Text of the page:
Things to See and Do in New Jersey

Located in northeastern U.S., New Jersey boasts 130 miles of Atlantic coast. Its capital city, Jersey City, is located across the Hudson River from Lower Manhattan. While in this city, you can visit the iconic Statue of Liberty and the historic Immigration Museum. On the Jersey shore, you can find a number of famous resort towns, including Asbury Park with its Victorian architecture. If you are looking for a unique experience, consider a trip to New Jersey.

The weather in New Jersey varies throughout the year. Winters are cold, with temperatures often dropping to below freezing. January and February tend to be the coldest months. On the flip side, there are also mild winters. While spring in New Jersey generally starts out cold, temperatures do start to warm up in late April, and the state’s blossoming trees appear in early May. While this is a short list of weather-related events, you can be sure that there’s a lot to see and do in this beautiful state.

Native Americans have been inhabiting this area for more than 2,800 years. The Lenape tribe dominated this population when Europeans arrived in the early 17th century. Dutch and Swedish colonists settled the area before the English took control and founded the Province of New Jersey. The state seal was designed by Pierre Eugene de Simitiere and features a cornucopia of food and three plows. The head armor of a knight is depicted on the state flag.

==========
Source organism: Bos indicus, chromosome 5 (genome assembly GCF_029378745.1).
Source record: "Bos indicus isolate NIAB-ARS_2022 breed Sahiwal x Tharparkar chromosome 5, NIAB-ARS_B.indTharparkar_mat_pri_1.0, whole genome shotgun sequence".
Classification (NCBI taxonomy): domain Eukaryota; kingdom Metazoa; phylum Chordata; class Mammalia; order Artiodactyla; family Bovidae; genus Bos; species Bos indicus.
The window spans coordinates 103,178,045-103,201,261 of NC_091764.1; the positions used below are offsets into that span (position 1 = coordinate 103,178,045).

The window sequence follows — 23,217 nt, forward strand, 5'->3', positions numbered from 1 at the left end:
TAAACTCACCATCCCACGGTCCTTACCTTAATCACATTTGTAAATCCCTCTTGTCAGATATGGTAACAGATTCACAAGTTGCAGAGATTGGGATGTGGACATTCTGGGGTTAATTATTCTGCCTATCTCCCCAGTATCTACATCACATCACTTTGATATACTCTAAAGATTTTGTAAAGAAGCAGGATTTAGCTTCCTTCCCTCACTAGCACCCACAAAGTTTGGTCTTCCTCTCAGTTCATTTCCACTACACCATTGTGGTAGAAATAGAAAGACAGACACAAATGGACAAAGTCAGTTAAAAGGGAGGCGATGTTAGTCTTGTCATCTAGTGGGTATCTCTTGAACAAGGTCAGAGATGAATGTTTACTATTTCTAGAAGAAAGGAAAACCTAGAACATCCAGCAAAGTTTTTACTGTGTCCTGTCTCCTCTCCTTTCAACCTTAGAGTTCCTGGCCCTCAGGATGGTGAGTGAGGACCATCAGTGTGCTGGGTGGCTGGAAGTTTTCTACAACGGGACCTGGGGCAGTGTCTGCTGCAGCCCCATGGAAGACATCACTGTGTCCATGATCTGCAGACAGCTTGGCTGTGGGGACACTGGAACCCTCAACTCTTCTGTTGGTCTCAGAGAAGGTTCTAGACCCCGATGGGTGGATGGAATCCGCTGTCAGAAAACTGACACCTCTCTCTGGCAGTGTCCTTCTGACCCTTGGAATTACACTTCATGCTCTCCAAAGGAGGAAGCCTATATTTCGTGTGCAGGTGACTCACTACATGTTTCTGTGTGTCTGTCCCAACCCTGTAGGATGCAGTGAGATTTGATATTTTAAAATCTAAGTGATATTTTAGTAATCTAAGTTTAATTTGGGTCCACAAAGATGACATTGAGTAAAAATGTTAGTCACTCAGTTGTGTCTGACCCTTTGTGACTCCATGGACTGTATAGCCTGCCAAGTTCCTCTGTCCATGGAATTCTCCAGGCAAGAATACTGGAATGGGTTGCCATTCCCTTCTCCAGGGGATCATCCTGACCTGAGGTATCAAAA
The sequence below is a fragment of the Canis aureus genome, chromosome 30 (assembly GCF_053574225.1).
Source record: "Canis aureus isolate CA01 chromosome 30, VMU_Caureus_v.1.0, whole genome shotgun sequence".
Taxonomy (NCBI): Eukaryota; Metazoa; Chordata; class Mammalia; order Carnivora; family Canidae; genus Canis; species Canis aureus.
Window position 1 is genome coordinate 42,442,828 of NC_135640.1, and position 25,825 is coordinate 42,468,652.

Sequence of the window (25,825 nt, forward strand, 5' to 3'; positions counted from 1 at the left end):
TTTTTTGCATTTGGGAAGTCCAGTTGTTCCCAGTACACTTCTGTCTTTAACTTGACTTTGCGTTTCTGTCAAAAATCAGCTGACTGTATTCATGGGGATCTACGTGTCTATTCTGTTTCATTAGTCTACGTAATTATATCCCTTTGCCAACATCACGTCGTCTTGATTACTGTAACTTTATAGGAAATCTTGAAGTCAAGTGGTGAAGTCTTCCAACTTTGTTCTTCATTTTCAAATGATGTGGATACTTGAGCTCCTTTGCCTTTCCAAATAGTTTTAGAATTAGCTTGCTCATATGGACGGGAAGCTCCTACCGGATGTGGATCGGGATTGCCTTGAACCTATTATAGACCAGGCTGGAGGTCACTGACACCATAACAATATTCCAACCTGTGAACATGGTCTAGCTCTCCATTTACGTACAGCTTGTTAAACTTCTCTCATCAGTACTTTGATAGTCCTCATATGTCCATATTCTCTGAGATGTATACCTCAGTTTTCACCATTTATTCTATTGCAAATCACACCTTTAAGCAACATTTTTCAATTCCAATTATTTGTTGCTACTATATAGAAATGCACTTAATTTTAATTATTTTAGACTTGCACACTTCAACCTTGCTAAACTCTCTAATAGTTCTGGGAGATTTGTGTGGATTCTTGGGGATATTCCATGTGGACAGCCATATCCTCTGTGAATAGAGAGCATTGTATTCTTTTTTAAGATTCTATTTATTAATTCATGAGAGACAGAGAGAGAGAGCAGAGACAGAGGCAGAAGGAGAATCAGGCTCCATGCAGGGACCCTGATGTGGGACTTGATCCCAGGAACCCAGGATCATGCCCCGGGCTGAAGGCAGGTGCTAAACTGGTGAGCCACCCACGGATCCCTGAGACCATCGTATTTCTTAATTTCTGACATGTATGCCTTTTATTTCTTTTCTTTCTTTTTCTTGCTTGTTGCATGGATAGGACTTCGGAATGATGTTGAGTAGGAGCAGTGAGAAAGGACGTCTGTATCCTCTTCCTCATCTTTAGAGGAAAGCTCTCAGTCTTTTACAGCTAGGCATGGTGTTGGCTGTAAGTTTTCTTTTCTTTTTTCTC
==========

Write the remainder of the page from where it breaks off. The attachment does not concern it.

NJ Transit operates extensive bus and rail services throughout the state. The agency began as a state-run corporation in 1979 and acquired the commuter train operations of Conrail in the early 1980s. Today, NJ Transit operates eleven commuter rail lines, most of which end in Penn Station in New York. One of these lines connects the suburbs of Hoboken with Philadelphia. The other two lines serve the Atlantic City area. The state also offers numerous air services to various towns in the state.

New Jersey is home to many ethnically and religiously diverse communities. In 2004, 56.4% of all children under the age of one lived in a minority group. By comparison, the state has the largest non-Hispanic white population after New York. In terms of per capita income, New Jersey ranks second in the nation. Although the state is mostly rural, some townships developed as important ports of entry for goods destined for New York City.

A visit to New Jersey is not complete without a trip to one of the state’s scenic sites. In the Palisades, where Aaron Burr shot Alexander Hamilton, 300 feet above sea level, you can admire New York City. The Delaware Water Gap National Recreation Area, located just off Interstate 80, offers canoeing and inner tube rides along the Delaware River. Just north of Trenton, you can view the site where Washington crossed the Delaware River in 1784.

Another reason to visit New Jersey is its convenient location on the East Coast. This location offers access to one of the world’s largest consumer markets, allowing companies to reach nearly three-quarters of the U.S. population in a day. Moreover, the Port of New York and New Jersey, located in the state, makes it accessible to businesses in all parts of the world. You can also find a wide range of other services, including medical facilities.